Brisbane is a birdwatchers paradise with over 370 different species in the area. The kookaburra is my favourite, but close on his heels is the Rainbow Lorikeet, a species of Australian parrot…….

Rainbow LorikeetThese little multi-coloured beauties are always around. No need to buy a budgie at the pet shop here in Australia, just get a bird table and put some pet seed out and lorikeets will come.

Locally, we also have deer, praying Mantis, green tree frogs, goannas and not yet spotted by me (but I’m still looking) platypus and echidna; you don’t get either of those two anywhere else. And when I went to the real outback, the centre of Australia, I saw dingoes and camels, wild camels……


But never mind all that, what about kangaroos? Yes, they are alive and well and still living in the wild, even in Brisbane suburbs. I’ve seen about half a dozen in people’s back gardens within a few kilometres of where I live.

And just the other day, one showed up on the field at my daughter’s school. The kids loved that! Nationally I imagine I’ve seen about 20 or 30. They like to skip, in case you didn’t know.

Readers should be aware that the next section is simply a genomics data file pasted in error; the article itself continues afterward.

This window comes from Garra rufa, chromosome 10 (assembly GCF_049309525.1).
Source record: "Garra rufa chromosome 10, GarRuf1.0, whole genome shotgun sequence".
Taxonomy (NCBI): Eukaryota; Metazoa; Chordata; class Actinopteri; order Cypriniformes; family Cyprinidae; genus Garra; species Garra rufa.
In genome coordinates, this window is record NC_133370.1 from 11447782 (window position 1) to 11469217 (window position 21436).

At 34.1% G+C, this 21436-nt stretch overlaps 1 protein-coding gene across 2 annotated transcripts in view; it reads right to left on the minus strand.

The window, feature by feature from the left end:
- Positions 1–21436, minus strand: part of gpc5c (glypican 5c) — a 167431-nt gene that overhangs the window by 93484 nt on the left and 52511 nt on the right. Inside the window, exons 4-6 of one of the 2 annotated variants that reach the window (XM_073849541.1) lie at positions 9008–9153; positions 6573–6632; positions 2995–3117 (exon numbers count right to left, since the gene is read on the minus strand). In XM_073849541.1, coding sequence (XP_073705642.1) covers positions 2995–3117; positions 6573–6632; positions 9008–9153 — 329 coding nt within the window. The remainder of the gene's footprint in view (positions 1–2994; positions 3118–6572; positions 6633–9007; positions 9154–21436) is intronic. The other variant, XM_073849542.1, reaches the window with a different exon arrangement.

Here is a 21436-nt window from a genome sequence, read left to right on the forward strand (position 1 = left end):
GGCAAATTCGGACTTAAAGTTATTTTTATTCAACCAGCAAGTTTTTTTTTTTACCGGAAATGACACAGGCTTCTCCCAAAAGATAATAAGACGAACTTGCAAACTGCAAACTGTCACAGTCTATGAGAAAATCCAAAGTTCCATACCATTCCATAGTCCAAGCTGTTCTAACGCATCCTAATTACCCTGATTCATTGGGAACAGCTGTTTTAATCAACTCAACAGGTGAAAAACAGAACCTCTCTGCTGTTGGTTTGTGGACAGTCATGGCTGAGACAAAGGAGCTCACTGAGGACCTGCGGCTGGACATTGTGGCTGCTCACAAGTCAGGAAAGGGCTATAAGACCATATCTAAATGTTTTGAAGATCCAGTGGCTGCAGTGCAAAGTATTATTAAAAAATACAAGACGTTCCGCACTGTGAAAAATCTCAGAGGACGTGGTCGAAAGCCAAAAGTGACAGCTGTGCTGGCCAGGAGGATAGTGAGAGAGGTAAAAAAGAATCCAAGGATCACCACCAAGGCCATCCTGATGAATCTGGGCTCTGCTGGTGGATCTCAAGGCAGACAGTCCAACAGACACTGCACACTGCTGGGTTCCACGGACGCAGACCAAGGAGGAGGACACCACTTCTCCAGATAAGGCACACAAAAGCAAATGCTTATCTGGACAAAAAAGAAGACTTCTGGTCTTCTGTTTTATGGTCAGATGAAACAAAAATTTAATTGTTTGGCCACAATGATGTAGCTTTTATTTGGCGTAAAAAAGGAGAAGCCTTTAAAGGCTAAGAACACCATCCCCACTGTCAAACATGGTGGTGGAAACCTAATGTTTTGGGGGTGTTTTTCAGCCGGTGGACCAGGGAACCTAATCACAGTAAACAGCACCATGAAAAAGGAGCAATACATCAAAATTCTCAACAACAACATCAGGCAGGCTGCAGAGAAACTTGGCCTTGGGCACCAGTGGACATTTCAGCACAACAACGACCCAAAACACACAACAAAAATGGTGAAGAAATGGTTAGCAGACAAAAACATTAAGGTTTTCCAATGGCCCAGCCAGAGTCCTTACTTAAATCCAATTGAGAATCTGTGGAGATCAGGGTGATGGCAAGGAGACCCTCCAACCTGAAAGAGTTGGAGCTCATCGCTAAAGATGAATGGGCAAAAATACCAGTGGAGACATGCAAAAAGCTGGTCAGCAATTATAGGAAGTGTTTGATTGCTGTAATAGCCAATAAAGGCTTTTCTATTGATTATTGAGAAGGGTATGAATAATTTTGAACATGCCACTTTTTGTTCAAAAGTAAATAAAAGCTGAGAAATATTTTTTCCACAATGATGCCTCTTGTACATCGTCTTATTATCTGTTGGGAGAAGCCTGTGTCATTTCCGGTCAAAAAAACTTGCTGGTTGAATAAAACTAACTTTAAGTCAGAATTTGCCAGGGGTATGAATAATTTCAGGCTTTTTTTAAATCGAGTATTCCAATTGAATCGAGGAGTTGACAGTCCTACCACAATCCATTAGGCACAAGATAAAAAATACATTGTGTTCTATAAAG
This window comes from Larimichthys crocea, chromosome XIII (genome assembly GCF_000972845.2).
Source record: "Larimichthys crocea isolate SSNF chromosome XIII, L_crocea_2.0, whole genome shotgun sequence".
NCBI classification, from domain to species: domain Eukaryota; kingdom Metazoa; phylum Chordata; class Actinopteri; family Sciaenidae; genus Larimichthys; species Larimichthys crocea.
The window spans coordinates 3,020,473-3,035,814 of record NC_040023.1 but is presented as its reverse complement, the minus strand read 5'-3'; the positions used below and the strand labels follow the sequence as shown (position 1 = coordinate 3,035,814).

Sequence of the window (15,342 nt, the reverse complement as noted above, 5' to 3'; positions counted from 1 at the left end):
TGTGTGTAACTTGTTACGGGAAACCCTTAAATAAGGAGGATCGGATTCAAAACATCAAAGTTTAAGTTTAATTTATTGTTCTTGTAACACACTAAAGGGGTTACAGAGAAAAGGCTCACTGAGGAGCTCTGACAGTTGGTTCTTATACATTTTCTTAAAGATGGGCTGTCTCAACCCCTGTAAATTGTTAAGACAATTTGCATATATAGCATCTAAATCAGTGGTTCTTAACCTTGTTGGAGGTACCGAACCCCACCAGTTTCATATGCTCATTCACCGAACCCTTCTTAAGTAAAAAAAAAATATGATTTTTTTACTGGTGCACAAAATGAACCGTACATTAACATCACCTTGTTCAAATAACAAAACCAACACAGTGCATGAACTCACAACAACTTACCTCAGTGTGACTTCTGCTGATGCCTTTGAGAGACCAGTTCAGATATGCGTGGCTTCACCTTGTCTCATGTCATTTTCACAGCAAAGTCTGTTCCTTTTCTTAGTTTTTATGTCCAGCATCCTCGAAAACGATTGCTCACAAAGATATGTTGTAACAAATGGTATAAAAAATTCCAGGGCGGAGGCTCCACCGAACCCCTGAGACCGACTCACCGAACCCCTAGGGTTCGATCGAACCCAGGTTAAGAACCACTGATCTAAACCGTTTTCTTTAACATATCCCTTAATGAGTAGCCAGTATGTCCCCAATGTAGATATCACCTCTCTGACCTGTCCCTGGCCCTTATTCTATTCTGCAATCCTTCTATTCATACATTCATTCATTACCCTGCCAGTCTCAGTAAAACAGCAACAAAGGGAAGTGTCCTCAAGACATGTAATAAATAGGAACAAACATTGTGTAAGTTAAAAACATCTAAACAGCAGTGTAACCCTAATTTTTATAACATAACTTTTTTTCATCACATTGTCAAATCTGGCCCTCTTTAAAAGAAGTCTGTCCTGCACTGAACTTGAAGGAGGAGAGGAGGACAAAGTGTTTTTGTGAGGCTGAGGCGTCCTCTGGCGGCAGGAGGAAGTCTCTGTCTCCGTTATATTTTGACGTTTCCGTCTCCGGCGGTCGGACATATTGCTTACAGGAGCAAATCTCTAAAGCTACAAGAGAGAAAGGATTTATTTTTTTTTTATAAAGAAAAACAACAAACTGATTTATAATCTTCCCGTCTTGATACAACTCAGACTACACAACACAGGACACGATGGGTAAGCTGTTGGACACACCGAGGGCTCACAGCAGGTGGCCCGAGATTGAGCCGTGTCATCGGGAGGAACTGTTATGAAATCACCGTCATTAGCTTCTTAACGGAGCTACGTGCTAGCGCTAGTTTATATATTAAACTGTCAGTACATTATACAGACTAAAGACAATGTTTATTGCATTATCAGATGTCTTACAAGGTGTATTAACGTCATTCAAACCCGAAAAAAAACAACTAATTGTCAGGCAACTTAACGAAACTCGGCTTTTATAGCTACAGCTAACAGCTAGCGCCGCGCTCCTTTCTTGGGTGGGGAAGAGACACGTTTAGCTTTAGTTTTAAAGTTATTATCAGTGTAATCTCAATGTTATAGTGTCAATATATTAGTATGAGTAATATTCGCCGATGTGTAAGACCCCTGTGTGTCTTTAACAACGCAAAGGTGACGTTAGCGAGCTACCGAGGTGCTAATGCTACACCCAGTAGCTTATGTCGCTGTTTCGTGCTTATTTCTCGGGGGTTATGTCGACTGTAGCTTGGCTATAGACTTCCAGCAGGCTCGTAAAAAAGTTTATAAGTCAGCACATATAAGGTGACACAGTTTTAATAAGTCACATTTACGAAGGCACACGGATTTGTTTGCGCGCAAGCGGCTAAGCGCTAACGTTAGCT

But for the very best local sightings of Brisbane’s natural wildlife, we like to take the short ferry trip to North Stradbroke Island. Straddie, as it is known, is like a trip back in a time machine.

It has no traffic lights and plenty of wildlife. Kangaroos can be spotted grazing at the side of the road. Whales, dolphins and giant turtles can be seen in the sea. But my favourite sighting from the island was a koala high up in the tree. He was dozing; it’s what they do best….

I wasn’t big on nature back in the UK and I didn’t expect to be after I made the move. But now I’ve lived here a few years, I can say that the native wildlife of Australia is one of the countries biggest attractions. I love it and I haven’t seen the half of it yet.

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{ 7 comments… add one }
  • Natasha December 29, 2011, 6:45 pm | Link